Kraig Ware: Hello! I am Kraig Ware, with Christmas decor of Greater Richmond, here today to show you how to decorate your home or business for the Christmas season. Right now, I am going to show you how to layout your power which is the number one thing that you can do to make sure that your system runs safely and durably throughout the holiday season.
First of all, you've got to find the receptacles. Now, you've got to keep in mind as you design your holiday lighting system, the power that you are going to put on that particular receptacle. Every receptacle that's outside should have a GFI which is called a Ground Fault Interrupter. Now, on the receptacle, you are going to notice a little small button that you can push that button and test it and push it and reset it. You've got to make sure it has that one.
Now, in some homes and even businesses, that Ground Fault Interrupter is not at the receptacle, is actually at the point of your breaker box or sometimes it could be in a power room or in a kitchen throughout the house somewhere. So make sure you have that before you do any outdoor lighting whatsoever. That's going to be a huge safety concern for you and your family.
Secondly, as you run your extension chords throughout the property that you are designing, make sure that you do a couple of things. Number one, make sure you keep your connections off the ground, and what that's going to do is make sure as water puddles or extreme amount of drainage comes off of a particular slope, that's going to keep those connections out of being submerged in water. Now, everything you use, parallel chord wise should be UL rated for outdoor use. I have seen a lot of home owners make big mistakes by using indoor rated chords which is very dangerous and not good for you.
So make sure you use outdoor rated UL chords only. Also, those connections, keeping them out of the ground, a lot of home owners typically want to tape that connection over, and over, and over again to seal it up nice and tight. Don't do that. All the stuffs rated to be outside. All you want to do is to secure those chords. The purpose of taping the connections is to make sure that the chords don't come unplugged, not to keep out water. If you get a real tight seal with tape, you are going to create a green house effect and that is going to actually draw moisture to that point contact which is actually going short out your lighting system.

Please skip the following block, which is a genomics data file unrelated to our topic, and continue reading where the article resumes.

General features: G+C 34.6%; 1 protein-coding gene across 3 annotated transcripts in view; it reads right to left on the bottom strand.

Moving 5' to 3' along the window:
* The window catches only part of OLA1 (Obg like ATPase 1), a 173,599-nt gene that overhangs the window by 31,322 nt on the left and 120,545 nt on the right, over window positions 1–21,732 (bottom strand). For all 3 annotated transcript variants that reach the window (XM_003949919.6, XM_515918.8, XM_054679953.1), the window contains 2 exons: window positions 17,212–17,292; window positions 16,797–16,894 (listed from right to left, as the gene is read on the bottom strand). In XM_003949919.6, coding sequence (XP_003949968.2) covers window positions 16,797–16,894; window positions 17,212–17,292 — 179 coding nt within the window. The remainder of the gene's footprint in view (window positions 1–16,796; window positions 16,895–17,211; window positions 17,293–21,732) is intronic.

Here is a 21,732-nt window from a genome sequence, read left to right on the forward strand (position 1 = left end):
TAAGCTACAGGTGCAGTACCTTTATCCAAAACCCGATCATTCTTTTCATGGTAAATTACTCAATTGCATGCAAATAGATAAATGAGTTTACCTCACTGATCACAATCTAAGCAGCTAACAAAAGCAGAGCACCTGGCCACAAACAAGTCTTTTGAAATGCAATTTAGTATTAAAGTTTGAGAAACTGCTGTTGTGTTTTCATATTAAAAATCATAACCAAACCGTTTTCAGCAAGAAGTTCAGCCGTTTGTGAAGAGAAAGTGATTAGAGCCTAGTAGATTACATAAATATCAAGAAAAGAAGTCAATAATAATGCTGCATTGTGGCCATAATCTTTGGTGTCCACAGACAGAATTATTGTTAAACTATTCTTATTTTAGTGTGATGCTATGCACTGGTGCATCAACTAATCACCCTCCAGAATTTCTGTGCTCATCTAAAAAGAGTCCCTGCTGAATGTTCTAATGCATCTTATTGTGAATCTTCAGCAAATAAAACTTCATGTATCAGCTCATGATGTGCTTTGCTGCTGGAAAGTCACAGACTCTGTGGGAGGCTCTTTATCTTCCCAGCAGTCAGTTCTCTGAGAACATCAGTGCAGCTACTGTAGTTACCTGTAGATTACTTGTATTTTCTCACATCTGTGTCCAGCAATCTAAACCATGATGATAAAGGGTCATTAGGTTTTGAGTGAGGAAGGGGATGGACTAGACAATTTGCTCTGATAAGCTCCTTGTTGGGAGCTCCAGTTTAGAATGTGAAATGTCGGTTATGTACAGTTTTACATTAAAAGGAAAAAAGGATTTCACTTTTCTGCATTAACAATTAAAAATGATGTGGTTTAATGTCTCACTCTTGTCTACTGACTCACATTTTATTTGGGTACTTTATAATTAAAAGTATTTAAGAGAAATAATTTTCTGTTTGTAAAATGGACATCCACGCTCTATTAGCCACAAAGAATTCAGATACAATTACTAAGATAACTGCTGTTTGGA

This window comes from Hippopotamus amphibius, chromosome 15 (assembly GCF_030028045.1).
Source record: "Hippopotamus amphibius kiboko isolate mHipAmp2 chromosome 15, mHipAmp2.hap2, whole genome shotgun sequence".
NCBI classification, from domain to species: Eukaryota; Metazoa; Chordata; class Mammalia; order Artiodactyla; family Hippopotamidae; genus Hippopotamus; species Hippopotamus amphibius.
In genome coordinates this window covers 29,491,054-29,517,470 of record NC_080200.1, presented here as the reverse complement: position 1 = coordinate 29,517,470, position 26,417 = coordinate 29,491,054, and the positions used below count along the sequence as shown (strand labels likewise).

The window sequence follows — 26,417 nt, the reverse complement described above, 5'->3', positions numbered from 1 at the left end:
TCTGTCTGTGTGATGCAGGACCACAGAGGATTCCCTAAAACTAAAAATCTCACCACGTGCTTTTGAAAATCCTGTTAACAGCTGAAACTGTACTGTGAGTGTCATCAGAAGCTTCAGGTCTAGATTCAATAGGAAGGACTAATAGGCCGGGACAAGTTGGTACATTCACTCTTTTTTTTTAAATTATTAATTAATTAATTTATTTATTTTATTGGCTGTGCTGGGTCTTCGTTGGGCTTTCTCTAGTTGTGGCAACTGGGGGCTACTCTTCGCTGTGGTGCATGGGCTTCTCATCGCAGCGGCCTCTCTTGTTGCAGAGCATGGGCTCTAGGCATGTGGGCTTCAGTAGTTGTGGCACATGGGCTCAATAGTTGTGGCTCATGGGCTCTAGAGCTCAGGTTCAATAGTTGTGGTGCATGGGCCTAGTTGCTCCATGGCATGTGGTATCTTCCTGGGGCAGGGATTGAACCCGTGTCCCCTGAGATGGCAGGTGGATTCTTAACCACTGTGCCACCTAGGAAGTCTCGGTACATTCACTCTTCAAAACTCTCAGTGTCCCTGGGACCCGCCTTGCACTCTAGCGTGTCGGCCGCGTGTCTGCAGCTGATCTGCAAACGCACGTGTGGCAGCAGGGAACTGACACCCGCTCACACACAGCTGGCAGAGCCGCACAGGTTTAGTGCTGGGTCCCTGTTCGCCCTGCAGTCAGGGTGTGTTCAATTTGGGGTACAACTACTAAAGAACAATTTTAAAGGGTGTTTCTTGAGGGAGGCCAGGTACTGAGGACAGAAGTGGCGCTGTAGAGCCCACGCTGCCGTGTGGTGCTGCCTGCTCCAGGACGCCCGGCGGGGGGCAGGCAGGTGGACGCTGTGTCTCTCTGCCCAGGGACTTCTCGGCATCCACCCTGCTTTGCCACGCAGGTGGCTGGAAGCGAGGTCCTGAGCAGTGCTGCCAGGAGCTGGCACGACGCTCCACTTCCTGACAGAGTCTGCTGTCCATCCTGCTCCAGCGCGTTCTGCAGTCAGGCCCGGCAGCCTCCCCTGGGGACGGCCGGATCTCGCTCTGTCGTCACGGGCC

Overall, as you move your extension chords around your property, as you go under doorways, stairways, walkways anywhere where there is going to be full traffic, especially in a business. Make sure that you properly tag those chords down to make sure that we're not causing any pedestrians to trip or fall. The final thing in your power that I want to bring out is to make sure you get a good durable timer. That timer needs to be rated for 15 amps.
Now, that's something most of you folks may not know about, but I want you to take that box when you're buying the timer, flip it over and make sure it's ready for outdoor use and it's 15 amps. Preferably a system that is digitally backed up, meaning that if the power goes down, that clock is going to remember the times that you have set. It's smart enough to know that when the power comes back up, should utilize power, it knows your light should be on or off. Stay away from the little numeric timers. They are not really rated for outdoor use, plus if power goes down, your lighting system is going to be off that amount of hours that your system was down.
So that's the big thing to remember about outdoor lighting. It's all going to come back to power. Doesn't matter if a light bulb goes off if you don't have any power to power it with. That's some safety tips for you to use as you lay out your power. Next, we are going to show you how to do C9s on the roof to make a dynamic impact.